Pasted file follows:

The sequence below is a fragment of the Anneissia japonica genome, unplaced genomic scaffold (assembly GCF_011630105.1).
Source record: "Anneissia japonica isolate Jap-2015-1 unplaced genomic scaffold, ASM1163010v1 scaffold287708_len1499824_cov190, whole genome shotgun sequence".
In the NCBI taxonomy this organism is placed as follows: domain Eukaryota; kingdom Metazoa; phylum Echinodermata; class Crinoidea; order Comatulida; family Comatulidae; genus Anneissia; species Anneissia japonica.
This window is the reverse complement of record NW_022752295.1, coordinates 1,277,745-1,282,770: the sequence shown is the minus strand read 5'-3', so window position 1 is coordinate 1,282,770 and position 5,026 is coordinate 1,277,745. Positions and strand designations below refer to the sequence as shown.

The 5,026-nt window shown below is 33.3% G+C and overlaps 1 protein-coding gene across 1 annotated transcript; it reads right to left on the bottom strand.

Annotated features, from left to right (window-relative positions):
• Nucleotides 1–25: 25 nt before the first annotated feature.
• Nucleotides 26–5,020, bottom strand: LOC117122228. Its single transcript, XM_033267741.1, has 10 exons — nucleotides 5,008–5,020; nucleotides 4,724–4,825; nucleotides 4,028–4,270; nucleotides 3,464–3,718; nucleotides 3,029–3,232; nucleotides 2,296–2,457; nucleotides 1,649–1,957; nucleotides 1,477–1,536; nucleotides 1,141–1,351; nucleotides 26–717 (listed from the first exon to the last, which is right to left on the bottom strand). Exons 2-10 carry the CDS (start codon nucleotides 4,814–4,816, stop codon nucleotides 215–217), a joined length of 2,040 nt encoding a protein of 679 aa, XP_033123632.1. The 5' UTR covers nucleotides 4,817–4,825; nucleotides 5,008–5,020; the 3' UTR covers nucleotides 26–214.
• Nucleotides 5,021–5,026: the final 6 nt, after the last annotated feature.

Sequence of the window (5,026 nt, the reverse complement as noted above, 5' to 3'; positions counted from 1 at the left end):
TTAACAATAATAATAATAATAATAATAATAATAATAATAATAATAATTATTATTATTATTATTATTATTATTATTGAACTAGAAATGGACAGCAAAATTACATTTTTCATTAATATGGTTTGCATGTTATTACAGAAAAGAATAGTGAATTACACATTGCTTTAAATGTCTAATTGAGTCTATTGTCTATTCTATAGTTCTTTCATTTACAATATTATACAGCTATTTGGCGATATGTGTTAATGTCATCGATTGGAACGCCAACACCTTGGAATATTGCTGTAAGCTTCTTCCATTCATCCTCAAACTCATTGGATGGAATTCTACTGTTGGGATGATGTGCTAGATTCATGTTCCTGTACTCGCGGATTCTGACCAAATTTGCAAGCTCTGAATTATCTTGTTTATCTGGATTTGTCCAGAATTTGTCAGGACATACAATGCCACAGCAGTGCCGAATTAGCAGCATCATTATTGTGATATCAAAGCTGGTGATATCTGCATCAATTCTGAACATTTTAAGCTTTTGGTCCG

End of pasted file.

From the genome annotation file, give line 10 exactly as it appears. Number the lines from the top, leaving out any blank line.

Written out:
Sequence of the window (5,026 nt, the reverse complement as noted above, 5' to 3'; positions counted from 1 at the left end):